This September, I’ll eagerly be scanning and listening for both migrating birds and rare species, as I do throughout the year. Indeed, I’m one of those individuals who can be spotted amidst a crowd, peering through a long scope at a distant bird.
In fact, last February, upon receiving a “Rare Bird Alert” on my phone about a rare eagle sighting in Maine, I jumped into my bird-mobile and drove 4.5-hours to catch a glimpse of it. It wasn’t until I arrived that I realized I had forgotten my coat. Nevertheless, there I was, trudging through muddy terrain in light fog, alongside a hundred other freezing fanatics from as far as Canada and the UK. Thankfully, we all succeeded in spotting the rare Stellar’s Sea Eagle, and it was truly magnificent!
When people discover that I am a birder, they often express surprise, saying, “Wow, that’s so different from your day job at Unilever.”
But is it? Birding cultivates a range of skills that can be immensely valuable in industries and positions that demand innovation. Here are my top 10 reasons to consider adding a birder to your innovation team:
- Curiosity and Exploration: Birders possess an innate curiosity about the world around them and an inclination to explore and discover new things. This natural curiosity fuels their creativity and propels them to venture into uncharted territories within industries, leading to innovative ideas and approaches.
- Systems Thinking: Birding fosters an understanding of the interconnectedness of ecosystems and the intricate relationships between different bird species, plants, and habitats. This systems-thinking approach can be applied to industries that require innovation and technology, where comprehending the broader context and the interdependencies between various components is crucial for developing innovative solutions.
- Observational Skills: Birders excel at observation, which proves advantageous in numerous business contexts, such as consumer science, research, and market analysis. Their ability to perceive and interpret subtle details helps uncover consumer preferences, identify market trends, and understand customer behavior.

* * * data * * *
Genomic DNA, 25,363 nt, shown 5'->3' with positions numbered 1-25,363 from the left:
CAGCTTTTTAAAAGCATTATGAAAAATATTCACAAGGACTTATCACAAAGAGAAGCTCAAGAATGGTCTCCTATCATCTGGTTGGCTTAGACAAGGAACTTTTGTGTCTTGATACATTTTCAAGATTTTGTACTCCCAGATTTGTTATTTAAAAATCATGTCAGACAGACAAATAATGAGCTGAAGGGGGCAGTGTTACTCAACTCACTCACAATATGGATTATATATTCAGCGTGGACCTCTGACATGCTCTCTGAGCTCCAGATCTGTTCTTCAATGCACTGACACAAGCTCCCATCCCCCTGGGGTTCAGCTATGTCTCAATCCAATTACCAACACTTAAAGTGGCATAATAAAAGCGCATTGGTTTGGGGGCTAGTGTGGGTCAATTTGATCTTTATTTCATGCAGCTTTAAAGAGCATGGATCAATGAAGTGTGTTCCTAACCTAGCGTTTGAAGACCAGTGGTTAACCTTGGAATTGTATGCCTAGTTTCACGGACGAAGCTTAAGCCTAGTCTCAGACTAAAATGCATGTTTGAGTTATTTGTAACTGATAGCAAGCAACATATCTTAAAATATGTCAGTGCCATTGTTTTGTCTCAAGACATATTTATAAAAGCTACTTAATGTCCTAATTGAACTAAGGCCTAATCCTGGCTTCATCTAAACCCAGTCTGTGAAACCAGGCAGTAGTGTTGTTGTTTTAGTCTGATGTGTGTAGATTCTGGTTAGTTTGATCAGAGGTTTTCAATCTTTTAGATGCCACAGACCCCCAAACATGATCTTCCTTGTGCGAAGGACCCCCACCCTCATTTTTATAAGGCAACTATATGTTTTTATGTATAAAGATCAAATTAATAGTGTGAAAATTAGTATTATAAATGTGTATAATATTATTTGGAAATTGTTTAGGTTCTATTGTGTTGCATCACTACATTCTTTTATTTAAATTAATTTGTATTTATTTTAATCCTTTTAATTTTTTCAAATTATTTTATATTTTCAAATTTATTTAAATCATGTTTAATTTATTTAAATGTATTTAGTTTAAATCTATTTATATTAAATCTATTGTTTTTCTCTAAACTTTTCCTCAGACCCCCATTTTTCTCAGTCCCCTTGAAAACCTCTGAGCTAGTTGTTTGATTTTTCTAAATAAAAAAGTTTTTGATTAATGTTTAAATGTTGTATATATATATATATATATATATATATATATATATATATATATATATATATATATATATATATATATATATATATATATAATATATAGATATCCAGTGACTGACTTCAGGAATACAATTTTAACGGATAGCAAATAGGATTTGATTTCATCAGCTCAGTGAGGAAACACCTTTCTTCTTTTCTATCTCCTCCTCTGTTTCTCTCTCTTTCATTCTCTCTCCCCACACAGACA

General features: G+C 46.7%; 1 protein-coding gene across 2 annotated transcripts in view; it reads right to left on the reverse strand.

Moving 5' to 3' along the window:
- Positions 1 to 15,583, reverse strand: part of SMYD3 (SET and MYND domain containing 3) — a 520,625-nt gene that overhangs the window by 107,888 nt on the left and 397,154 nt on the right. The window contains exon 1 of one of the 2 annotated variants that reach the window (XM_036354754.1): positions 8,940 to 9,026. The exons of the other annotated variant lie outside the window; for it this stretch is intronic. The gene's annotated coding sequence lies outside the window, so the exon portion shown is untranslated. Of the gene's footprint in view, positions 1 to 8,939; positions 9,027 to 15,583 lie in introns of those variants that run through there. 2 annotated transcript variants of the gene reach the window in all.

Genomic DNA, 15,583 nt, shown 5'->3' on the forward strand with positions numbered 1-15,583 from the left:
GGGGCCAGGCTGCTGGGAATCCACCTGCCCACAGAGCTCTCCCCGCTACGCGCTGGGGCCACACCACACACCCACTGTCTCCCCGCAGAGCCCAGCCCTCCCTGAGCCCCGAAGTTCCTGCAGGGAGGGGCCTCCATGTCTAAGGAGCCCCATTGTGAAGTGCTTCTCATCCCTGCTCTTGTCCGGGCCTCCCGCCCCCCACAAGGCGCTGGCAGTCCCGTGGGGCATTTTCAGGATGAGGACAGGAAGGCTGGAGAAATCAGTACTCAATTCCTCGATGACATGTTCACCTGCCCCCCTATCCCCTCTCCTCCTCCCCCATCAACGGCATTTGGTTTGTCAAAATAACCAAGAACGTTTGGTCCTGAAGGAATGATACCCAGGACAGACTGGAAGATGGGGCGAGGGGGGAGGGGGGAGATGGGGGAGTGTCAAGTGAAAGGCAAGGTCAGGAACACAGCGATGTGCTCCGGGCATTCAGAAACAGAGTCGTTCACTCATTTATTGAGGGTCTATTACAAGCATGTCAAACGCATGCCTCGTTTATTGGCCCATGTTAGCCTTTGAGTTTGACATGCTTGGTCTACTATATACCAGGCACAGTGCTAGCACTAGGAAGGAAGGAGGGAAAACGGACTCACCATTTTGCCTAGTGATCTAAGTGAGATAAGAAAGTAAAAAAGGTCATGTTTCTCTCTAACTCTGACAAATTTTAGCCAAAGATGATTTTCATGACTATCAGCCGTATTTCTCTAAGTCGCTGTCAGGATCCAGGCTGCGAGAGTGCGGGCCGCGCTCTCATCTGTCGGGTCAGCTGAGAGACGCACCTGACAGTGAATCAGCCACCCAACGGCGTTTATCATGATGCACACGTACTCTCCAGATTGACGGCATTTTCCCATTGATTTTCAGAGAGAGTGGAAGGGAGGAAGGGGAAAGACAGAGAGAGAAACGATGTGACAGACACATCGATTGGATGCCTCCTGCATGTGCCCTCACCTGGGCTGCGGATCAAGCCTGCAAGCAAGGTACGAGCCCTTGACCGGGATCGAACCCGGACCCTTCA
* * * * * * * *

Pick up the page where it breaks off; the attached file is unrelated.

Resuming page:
- Flexible Attention to Detail: To be a proficient birder, one must literally know when to focus on the forest vs. the trees. In the business context, this flexibility proves valuable for simultaneously grasping the overall context and delving into details when necessary.
- Pattern Recognition: Birdwatchers hone their pattern recognition skills by identifying various bird species based on visual and auditory cues. This acute eye for detail translates well into industries that necessitate meticulous observation and analysis, as innovation often entails identifying subtle patterns, trends, or opportunities that others may overlook.
- Decision Making: Birders frequently find themselves making prompt judgments based on incomplete data, a situation commonly encountered in the business world as well. Birders rely on their pattern recognition skills, allowing them to recognize familiar scenarios and make optimal decisions until further information becomes available.
- Listening Skills: The better a birder you are, the less you rely on sight and the more you rely on listening to calls to identify species. In the workplace, it is crucial to truly listen and understand others, rather than merely appearing attentive until one has a chance to speak. When people feel genuinely heard, it leads to better outcomes for all parties involved.
- Data Collection and Analysis: Birders frequently maintain records of their sightings, engage in field research, study bird behaviors, migration patterns, and habitat requirements. This experience in conducting research and gathering data proves valuable in industries that require innovation or research and development, where data-driven decision-making and evidence-based practices are essential.
- Sustainability Mindset: Many birdwatchers are passionate about preserving the Earth for future generations. This mindset can be relevant in industries where sustainability and environmental considerations are crucial aspects of innovation. Birdwatchers may bring a heightened awareness of ecological impact, leading to the development of innovative, eco-friendly practices or technologies.
- Collaboration and Networking: Birders regularly interact with other birdwatchers, scientists, and conservationists to share knowledge and collaborate on projects. This networking and collaborative mindset can be applied to innovation industries, where interdisciplinary teamwork and knowledge exchange can yield groundbreaking ideas.
Watch Innovation Soar
Although being a birdwatcher may not directly provide expertise in all areas of innovation, the skills and qualities developed through birdwatching contribute to a mindset conducive to creative problem-solving, adaptability, and a holistic approach to innovation. So consider becoming a birdwatcher or hiring one to be part of your team and watch as your innovation acumen soars!